Those are GREAT things to tell your kids! I see nothign wring with that and I plan to do it. I don't have kids and am not expecting for a few years though.

"To this day I can't stand yelling and will shut down when I'm yelled ...
WOW I am so sorry Lauren! One of the greatest things my parents did right was to openly show affection to each other. When my Dad left the house he ALWAYS kissed my Mother and whatever kid was around. He kissed my Mom passionately as well! Both Sigel and Arch do the same and they both feel like if they walk out the door without kissing their loved ones goodbye and then (Gods forbid) they should die...then what? Heck Arch still to this day kisses both his Mom and Dad goodbye AND they share a short prayer!
Yes, sex should remain the business of those involved in the bed but dang you shouldn't ever hide your affection for your partner from your kids. Kissing and hand holding is fundamental!
07/17/2010
Airen Wolf Airen Wolf
Quote:
Originally posted by P'Gell
Lauren, it is baffling when people seem to have NO affection for each other and stay together. My Man's parents were like this, I knew them for well over 20 year and NEVER saw them touch, ONCE in all that time. My parents divorced when it went ...
Amen! My parents fought loud enough to shake the foundations...made love that loud too just to kinda balance things out you understand...
My GrandParents knew this and tried to hide their fights from my sister and I until they caught us hiding in a closet during one of their whispered arguments. We knew something was wrong and we didn't know which end was up! Neither extreme is ok without the outpouring of love to reassure the little guys that everything is ok...
07/17/2010
usmcwife99 usmcwife99
I dont have kdis of my own but I have custody of 3 girls, there old enough to know if somethings wrong. If its a arguement between me and my husband or something they find out or relize. They know that if I saw "hes driving me crazy" or something I really dont mean it. When it comes to the financial aspect they know more then most and havea good sense of moeny, the oldest one knows the most.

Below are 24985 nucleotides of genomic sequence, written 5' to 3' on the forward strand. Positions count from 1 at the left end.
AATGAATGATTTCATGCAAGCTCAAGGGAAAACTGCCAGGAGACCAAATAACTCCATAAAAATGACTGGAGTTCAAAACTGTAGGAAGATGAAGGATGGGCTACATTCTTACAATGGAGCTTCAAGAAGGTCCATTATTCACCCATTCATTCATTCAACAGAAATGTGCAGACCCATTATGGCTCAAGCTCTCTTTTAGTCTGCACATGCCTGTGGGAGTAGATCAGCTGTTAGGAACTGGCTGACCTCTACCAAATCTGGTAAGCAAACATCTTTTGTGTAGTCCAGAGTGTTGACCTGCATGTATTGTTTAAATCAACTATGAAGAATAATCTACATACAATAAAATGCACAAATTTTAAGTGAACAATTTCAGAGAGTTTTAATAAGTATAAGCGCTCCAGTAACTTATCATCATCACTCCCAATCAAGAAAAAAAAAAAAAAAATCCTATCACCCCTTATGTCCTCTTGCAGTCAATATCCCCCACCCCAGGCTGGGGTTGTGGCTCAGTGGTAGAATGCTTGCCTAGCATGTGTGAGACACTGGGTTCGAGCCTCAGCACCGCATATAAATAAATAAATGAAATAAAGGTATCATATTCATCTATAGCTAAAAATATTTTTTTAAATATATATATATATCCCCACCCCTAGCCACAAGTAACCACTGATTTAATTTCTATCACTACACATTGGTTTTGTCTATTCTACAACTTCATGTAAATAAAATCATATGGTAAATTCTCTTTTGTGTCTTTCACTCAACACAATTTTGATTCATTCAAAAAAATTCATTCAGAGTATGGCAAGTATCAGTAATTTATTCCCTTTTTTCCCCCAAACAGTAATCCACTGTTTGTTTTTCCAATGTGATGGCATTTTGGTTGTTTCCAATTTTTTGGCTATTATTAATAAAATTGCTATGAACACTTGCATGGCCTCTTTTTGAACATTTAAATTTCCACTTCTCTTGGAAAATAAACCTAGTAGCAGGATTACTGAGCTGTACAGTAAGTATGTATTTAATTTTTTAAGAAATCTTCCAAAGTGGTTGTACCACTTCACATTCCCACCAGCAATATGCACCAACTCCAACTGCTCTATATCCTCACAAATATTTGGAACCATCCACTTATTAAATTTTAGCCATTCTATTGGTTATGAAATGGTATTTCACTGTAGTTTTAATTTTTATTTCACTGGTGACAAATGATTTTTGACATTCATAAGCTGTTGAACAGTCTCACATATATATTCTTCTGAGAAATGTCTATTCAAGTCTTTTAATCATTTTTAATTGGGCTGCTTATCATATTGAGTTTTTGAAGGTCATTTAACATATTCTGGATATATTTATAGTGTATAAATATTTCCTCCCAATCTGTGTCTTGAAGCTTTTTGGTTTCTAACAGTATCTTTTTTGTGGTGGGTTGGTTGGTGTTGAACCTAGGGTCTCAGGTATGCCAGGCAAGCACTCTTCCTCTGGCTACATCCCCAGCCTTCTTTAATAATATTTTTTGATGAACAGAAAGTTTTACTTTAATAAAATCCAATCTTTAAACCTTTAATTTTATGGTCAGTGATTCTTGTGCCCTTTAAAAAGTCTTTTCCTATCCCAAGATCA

The 2 are in a relationship, I know there gonna grow up one day so I just make sure they know what comes with it both good and bad. Ime there for advice and to talk if they need to.

When it comes to sex they know more then most there age normally would when. The older 2 and me talk about sex and the youngest one we sort of talk about sex a little. As far as my sex life the older two know and the youngest one knows a little. They know I have toys and I know ive bought them some but thats between me them and my husband(well exept I guess people on EF who read this lol)Ile give them space if theres doors closed or something, but if my doors closed they dont bother me lol.


In the end they have matured quikly. Some have told me I expect to much from them, but its a two way street. I dont mind doing stuff the them or buying them stuff if they can take care of school take the garbage out without being told clean there rooms stuff like that. If they seem to lack a little then I seem to treat them more there age.
10/10/2010
SexyTabby SexyTabby
Being honest helps a lot. My husband and I aren't angels and I get verbal at times but we don't hide our emotions from them. We are equally as affectionate and loving. We don't go into details of disagreements or beyond a hug and pat on the butt in front of our children but they know that what Mom and Dad have is a good functioning love for one another and our family. We've been together so long and are so solid that the kids get the benefit of seeing us finishing each others thoughts, knowing the signs of irritation or need, taking care of one another and seeing the joy we have as a family. Sex itself isn't an issue around them. As they get older we will continue with honesty and make sure they are educated in common sense as well. My oldest went through sex ed class and he had a lot of questions but it was all relatively tame and what he didn't ask me was probably more profound then what he did ask. Ended up he talked with Daddy in those regards and both of us reinforced that we are here if he has questions no matter what it is. He's still young though and I'm sure he'll have more serious questions as he matures just as they all will.
10/15/2010
Total posts: 15
Unique posters: 11